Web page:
Climate Change

Rethinking Climate-Smart Agriculture Adoption for Resilience-Building Among Smallholder Farmers: Gender-Sensitive Adoption Framework

Citation:

Khoza, Sizwile, Dewald van Niekerk, and Livhuwani Nemakonde. 2021. “Rethinking Climate-Smart Agriculture Adoption for Resilience-Building Among Smallholder Farmers: Gender-Sensitive Adoption Framework.” In African Handbook of Climate Change Adaptation, edited by Walter Leal Filho, Nicholas Ogugu, Lydia Adelake, Izael da Silva, 1-22. Cham: Springer Nature. Cham: Palgrave Macmillan.

Authors: Sizwile Khoza, Dewald van Niekerk, Livhuwani Nemakonde

Abstract:

This study identifies the need for holistic understanding of gender-differentiated climate-smart agriculture (CSA) adoption by smallholder farmers who are at the frontline of climate-related hazards and disasters in Africa. CSA adoption is predominantly informed by a parochial linear approach to farmers’ decision-making processes. Resilience-building and adaptation, which forms the second pillar of CSA and can enhance understanding of the CSA adoption nuances at farmer level, often receives less attention in adoption investigations. To appreciate CSA adoption from a resilience perspective, this study focused on resilience-building based on the interlinkage between CSA and disaster risk reduction and applied a resilience perspective in a gendered approach to CSA adoption by smallholder farmers. Through primary data collected in an exploratory sequential mixed method design, the study presents a proposed normative gender-sensitive CSA adoption framework to guide CSA implementation strategies and policies. The framework is anchored in resilience thinking, and some of its key components include gender-sensitive CSA technology development, risk-informed decision-making by heterogeneous smallholder farmers, gender-sensitive enabling factors, resilience strategies, gender equitable and equal ownership, and control of and access to resilience capitals. The proposed framework can be used to improve CSA adoption by smallholder farmers by addressing gendered vulnerability and inequality that influence low adoption. (Abstract from original source)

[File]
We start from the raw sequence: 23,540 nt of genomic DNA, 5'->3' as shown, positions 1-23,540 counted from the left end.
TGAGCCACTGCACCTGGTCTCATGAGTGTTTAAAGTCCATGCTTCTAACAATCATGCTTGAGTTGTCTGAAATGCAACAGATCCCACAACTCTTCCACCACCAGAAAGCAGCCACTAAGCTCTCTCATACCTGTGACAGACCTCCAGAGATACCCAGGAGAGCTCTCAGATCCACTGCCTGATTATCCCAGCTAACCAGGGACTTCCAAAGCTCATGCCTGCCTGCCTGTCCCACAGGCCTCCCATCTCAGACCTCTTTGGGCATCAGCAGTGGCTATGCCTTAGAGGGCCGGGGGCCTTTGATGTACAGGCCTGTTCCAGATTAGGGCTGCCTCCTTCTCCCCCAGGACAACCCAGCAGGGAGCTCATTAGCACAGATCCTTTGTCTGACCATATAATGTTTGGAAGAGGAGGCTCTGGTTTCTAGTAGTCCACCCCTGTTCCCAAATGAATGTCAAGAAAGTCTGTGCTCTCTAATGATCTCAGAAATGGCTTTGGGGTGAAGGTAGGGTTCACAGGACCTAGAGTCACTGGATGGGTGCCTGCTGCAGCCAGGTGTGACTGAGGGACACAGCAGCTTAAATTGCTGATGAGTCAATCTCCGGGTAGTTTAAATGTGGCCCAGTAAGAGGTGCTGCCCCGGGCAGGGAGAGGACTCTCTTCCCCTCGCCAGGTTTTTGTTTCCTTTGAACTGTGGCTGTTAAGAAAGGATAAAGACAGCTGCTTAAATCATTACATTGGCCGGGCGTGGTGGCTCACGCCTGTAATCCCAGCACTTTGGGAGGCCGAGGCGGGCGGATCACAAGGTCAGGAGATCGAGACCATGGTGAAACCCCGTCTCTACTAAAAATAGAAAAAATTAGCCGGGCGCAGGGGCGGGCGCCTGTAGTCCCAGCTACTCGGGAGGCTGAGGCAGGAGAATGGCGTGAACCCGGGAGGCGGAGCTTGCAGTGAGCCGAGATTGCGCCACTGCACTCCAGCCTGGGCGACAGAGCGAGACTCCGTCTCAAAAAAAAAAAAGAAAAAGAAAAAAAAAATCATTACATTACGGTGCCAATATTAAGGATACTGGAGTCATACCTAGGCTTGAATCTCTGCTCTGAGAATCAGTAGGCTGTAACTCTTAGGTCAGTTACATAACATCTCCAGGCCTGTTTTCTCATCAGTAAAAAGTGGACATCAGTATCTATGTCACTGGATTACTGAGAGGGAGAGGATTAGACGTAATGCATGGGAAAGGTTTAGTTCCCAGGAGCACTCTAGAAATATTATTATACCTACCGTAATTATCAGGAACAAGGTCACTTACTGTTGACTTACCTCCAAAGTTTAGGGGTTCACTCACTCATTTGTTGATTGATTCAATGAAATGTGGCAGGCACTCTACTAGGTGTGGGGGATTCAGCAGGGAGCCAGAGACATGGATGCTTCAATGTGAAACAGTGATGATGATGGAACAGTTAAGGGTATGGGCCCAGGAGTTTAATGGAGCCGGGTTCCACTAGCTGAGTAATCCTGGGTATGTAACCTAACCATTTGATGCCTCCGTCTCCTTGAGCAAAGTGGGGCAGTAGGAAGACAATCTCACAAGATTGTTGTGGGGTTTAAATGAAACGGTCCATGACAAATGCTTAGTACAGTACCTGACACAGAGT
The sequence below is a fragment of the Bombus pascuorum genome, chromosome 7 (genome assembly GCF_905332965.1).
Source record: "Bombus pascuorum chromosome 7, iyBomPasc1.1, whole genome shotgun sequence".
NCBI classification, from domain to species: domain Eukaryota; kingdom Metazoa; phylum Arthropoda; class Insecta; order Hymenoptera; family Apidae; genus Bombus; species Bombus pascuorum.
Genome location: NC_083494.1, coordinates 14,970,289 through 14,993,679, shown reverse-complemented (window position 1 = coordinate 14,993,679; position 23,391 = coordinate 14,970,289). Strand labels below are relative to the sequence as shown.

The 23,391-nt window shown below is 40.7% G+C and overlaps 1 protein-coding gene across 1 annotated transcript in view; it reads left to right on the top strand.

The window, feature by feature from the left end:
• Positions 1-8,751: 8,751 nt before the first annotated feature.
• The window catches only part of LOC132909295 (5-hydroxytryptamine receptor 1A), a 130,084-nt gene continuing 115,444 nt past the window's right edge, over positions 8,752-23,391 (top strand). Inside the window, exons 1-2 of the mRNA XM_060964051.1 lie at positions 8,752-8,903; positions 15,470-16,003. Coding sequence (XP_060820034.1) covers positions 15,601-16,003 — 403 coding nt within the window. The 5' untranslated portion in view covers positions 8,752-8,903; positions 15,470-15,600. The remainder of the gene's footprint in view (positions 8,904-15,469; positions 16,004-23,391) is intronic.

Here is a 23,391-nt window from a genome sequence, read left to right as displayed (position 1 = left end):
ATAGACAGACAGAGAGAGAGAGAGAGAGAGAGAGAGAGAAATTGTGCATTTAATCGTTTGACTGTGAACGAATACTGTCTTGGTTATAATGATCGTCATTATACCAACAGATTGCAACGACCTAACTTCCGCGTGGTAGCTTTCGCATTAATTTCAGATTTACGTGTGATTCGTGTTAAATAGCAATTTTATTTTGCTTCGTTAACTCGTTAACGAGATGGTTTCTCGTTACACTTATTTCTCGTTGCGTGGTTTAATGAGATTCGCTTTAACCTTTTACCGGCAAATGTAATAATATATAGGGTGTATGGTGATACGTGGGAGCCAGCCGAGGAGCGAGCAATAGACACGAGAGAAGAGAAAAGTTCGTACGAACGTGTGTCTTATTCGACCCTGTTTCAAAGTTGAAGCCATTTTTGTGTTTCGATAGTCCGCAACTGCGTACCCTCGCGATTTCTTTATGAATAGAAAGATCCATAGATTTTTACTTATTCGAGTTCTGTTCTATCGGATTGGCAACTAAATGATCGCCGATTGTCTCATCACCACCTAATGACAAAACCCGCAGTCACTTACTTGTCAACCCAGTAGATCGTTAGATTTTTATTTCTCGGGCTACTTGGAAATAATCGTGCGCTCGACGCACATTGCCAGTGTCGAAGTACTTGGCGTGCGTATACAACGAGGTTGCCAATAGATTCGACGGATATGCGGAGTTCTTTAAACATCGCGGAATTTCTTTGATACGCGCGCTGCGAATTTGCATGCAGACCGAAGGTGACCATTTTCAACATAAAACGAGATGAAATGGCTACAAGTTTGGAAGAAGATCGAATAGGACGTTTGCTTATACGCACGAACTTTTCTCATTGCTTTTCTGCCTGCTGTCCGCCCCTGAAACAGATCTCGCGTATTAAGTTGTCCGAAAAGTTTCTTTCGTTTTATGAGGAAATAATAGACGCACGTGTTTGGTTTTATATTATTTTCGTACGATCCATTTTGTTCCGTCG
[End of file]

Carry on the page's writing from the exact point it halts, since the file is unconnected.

Keywords: climate-smart agriculture, disaster risk reduction, gender, adoption, resilience, framework

Topics: Agriculture, Environment, Climate Change, Gender, Gender Balance

Year: 2020

Community-Based Monitoring of Indigenous Food Security in a Changing Climate: Global Trends and Future Directions

Citation: